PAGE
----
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Dan the man

by India Bednall, 1 June 2015

Dan Sultan, 2011 Martin Philbey
Dan Sultan, 2011 Martin Philbey

An Indigenous man in the public eye, Dan Sultan takes proud ownership of heritage but is adamant that it does not dominate his identity. Sultan is equally proud to be part Irish, claiming a deep connection with Australian and Irish soil. Martin Philbey’s intimate 2011 photograph of the award-winning singer-songwriter captures the essence of this complex Australian performer.

Although aware that his identity will always be bound up with his heritage and by stepping into the limelight he is an Indigenous role model, Sultan would rather be known for his music than his family’s inherently interesting story. Sultan’s mother, Roslyn, of the Eastern Aranda and Gurindji people, is a direct descendent of Vincent Lingiari, the Wave Hill stockman and land rights leader. Part of the Stolen Generations, Roslyn was taken from her family at the age of seven. She was eventually reunited with her mother and Sultan wrote about their ordeal in his song 'Roslyn’, which he performed at Federation Square for National Apology Day in 2008. Sultan has spoken about the desecration of Indigenous culture, yet emphasises that he is not a political activist. He is, at the core, a musician who believes patience and respect go a long way.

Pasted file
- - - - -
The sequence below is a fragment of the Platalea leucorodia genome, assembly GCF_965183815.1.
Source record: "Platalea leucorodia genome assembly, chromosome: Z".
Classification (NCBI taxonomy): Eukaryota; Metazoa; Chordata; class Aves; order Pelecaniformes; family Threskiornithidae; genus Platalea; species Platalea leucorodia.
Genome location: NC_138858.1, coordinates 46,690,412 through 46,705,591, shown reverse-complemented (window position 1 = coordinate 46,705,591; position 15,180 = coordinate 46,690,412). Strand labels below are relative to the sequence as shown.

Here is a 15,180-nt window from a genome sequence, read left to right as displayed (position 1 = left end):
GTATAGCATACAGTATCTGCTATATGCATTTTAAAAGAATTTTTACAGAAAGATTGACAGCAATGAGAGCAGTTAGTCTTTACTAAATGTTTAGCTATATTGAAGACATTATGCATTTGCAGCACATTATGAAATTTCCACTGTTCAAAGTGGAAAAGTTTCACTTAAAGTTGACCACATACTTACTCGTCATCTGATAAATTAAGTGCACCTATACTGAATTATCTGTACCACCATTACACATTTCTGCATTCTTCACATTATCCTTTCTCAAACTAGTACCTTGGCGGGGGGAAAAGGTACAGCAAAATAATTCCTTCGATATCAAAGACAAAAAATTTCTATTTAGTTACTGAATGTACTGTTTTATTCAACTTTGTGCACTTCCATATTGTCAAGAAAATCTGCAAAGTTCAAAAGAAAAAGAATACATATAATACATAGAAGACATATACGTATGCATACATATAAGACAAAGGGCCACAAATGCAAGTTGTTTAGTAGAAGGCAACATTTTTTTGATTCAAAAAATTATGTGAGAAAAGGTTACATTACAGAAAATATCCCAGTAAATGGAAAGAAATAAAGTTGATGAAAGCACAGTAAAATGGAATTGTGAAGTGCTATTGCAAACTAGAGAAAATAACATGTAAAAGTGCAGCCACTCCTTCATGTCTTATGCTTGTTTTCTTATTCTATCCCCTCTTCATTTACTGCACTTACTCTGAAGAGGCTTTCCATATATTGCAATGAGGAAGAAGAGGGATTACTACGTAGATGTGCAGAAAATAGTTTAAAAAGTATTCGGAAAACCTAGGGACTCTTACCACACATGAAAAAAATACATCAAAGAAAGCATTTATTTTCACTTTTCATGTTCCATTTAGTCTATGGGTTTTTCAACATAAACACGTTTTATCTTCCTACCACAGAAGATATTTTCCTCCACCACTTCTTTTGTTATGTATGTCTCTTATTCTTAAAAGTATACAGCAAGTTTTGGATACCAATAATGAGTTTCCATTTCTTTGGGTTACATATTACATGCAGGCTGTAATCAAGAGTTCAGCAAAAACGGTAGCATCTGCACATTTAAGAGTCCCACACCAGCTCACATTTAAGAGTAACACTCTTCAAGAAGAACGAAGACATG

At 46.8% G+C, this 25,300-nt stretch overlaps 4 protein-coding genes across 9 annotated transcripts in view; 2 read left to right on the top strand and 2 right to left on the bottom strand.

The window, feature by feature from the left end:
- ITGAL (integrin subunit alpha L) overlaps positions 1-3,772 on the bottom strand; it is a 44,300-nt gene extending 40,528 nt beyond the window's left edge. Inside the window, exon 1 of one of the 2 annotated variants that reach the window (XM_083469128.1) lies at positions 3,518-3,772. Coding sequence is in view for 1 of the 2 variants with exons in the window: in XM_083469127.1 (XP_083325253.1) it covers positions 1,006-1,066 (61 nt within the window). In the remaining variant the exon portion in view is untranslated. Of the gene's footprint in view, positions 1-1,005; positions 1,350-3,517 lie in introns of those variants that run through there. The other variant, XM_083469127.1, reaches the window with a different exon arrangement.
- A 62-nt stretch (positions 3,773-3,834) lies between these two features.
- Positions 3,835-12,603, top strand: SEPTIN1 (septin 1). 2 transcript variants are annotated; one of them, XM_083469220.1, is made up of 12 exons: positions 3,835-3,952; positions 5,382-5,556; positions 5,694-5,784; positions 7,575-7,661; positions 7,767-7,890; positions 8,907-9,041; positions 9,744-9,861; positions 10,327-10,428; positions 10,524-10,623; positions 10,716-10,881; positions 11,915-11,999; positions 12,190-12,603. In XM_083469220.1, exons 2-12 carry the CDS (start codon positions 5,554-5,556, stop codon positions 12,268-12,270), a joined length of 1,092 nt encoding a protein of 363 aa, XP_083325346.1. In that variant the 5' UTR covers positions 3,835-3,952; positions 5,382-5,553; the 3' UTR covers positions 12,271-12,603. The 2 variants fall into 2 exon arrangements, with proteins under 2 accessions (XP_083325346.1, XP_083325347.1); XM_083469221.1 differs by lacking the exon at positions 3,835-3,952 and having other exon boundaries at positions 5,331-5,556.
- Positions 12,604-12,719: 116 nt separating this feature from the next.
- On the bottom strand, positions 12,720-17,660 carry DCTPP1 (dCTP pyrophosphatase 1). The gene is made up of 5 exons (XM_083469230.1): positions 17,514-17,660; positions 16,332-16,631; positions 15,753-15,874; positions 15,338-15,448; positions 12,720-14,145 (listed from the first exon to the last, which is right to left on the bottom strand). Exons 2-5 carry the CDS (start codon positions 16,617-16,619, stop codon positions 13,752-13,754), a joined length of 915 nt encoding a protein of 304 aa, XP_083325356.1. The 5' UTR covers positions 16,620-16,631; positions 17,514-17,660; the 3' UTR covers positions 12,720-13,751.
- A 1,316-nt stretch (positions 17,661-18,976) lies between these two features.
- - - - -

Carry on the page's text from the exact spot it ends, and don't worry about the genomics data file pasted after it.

Born in 1983 in Alice Springs, Sultan’s Irish father worked for the Aboriginal Legal Service, which led the family around the country, giving Dan a taste of both urban and outback life.

As a teenager to get exposure and earn some money, Sultan played open mic nights in Melbourne pubs and it was there that he met his future collaborator, Scott Wilson. With help from John Butler’s Seed Fund they recorded Homemade Biscuits (2006) and Get Out While You Can (2009), which earned ARIAs for Best Blues and Roots Album and  Male Artist of the Year in 2010.

Delivering a fusion of country, soul, and rock ‘n’ roll Sultan’s music is a blend echoing his multifaceted identity. Paul Kelly, who described Sultan as one of Australia’s great soul singers, invited him to perform on the 2008 tribute album to Kev Carmody, Cannot Buy My Soul. Known for his charisma, magnetism, and hip-swinging dance moves, he was dubbed Australia’s Black Elvis by songstress Clare Bowditch.

Martin Philbey said he wanted to show Dan ‘stripped back to the essence of his being with no other distractions’. The photograph, a finalist in the 2012 National Photographic Portrait Prize, was acquired for the Collection in 2013. 

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Dan Sultan

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